The Mid-to-Late 1800’s

  • Trouble for Farmers and Workers

    Trouble for Farmers and Workers

    The course of history seems to be that as we find solutions to one problem, we often create new ones. In the late 1800s, factories provided goods to people more quickly and cheaply than ever before. At the same time, advances in farm equipment and techniques meant that farmers could…


  • Immigration: the American Dream

    Immigration: the American Dream

    Between 1880 and 1920, almost 25 million people came to America from other countries. Most of these immigrants came from Europe. They came to escape terrible poverty in their own country, having often heard rumors that the streets of America were paved with gold. They believed that America was a…


  • The Victorian Era

    The Victorian Era

    The Victorian Era, named for Great Britain’s Queen Victoria, was a time of tremendous change in both America and Europe. Inventions like electric light, the vacuum cleaner, and even the first electric iron, made life easier for many Americans. They had more time for recreation, art, and literature. For the…


  • Big Cities

    Big Cities

    Until the late 1800s, most people in America lived in small farming communities. The Industrial Revolution changed all that as people came to the cities looking for work. European immigrants arrived in America hoping for a better life. New inventions, such as the telephone and electric lights, made life easier…


  • Tycoons of the Industrial Age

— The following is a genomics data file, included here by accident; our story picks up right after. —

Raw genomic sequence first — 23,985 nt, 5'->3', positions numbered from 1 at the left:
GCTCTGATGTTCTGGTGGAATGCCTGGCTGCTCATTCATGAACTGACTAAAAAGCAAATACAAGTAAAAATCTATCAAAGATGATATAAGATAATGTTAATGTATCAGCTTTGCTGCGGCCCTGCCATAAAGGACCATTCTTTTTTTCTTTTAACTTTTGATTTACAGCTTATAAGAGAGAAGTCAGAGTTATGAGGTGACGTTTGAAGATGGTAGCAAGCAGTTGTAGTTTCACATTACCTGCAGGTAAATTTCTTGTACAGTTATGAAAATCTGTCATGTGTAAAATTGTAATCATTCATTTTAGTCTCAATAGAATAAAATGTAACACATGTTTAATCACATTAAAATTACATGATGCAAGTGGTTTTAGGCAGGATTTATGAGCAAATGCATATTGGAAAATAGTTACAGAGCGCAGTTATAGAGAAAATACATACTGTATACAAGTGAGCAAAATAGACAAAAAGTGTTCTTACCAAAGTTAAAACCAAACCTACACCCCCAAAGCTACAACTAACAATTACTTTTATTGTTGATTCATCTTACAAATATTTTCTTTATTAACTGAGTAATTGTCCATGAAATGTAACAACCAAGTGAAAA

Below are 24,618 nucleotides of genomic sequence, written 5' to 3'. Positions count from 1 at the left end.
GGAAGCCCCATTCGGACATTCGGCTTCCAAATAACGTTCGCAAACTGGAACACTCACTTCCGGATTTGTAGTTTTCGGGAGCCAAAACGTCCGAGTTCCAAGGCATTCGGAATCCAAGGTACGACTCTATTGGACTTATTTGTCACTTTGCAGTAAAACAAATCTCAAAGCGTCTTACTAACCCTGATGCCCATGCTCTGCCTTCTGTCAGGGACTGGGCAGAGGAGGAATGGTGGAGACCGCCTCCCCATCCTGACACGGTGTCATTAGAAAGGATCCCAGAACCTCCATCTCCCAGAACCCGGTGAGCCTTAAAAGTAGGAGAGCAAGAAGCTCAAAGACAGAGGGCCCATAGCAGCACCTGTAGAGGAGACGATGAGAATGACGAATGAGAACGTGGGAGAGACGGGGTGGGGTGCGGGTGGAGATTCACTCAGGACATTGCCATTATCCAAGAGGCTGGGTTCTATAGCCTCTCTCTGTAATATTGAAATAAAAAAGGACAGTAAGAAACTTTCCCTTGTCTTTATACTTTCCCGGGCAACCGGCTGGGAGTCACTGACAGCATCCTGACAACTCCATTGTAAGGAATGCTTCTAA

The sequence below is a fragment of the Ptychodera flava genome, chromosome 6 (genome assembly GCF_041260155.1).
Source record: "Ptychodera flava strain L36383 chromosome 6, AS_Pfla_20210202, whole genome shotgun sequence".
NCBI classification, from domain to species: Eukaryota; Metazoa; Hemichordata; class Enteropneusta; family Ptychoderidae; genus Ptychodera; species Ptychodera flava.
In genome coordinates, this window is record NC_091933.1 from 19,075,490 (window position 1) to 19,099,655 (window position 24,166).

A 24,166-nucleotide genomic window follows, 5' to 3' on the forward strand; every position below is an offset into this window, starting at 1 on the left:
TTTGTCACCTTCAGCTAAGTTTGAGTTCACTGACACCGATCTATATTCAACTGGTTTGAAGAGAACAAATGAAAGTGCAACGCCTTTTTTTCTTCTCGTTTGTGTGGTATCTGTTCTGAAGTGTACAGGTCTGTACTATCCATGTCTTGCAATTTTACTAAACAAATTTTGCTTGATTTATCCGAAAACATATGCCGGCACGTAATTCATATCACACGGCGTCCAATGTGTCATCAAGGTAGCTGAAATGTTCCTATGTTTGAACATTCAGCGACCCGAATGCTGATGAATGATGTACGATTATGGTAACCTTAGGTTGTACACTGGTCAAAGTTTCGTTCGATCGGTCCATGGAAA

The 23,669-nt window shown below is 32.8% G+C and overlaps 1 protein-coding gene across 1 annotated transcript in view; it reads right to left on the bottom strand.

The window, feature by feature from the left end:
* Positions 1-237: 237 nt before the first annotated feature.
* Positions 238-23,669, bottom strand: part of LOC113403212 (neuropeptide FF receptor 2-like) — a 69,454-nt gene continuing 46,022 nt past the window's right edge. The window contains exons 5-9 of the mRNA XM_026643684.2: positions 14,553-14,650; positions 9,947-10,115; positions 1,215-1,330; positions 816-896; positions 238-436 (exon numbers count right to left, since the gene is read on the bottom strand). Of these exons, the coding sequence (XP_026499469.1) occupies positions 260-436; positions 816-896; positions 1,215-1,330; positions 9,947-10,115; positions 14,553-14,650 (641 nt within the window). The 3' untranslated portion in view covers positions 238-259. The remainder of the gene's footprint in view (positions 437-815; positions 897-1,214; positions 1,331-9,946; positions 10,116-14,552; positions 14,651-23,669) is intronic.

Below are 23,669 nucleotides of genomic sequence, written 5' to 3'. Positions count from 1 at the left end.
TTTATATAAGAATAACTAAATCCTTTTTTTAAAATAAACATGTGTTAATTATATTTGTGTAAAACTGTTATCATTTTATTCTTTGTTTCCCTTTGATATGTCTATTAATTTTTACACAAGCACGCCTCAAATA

Tycoons of the Industrial Age

    The poor generally remained poor during the Industrial Revolution, but a few ambitious men made huge fortunes. These men saw the changing times and seized opportunities. They made their businesses as efficient and streamlined as possible. And they used ruthless business practices to drive competitors out of business. Some people…


  • Factories Change America

    Factories Change America

    The late 1800s were a time of great change for the United States. Before the Civil War, most people lived in small villages and worked on farms. Life revolved around the home, where most of a family’s necessities were produced. Families raised livestock and grew much of their food. They…


  • Homesteaders

    Homesteaders

    Western guidebooks described the plains area as a place with little water or firewood. But when the Homestead Act of 1862 was declared, even these dire descriptions couldn’t discourage settlers looking for a better way of life. Fun Facts Anyone was allowed to claim a tract of 160 acres. The…


  • Getting to the West: Trains, Railways, and the Pony Express

    Getting to the West: Trains, Railways, and the Pony Express

    The mid-to-late 1800s marked a time of great growth as settlers, looking for better opportunities, forged west. Forward thinking businessmen and politicians worked to develop a network of railways that would stretch across the United States. Towns sprung up along the railways. Farmers and ranchers could send wheat, potatoes, cattle,…


  • Cowboys, Outlaws, and Heroes

    Cowboys, Outlaws, and Heroes

    The wide, open west meant acres and acres of land for ranching. Once the railway came, ranchers could make huge profits by shipping their cattle to large cities, such as Chicago. During cattle drives, cowboys drove cattle from Texas to cattle towns, which sprung up near the railways. These cattle…


  • America’s Centennial

    America’s Centennial

    General Lee’s surrender at Appomattox marked the official end of the Civil War, but it didn’t mean an end to the nation’s troubles. Bitter disagreements about how the South should rejoin the nation followed. As America’s Centennial (100 years as a nation) approached, people were glad for a reason to…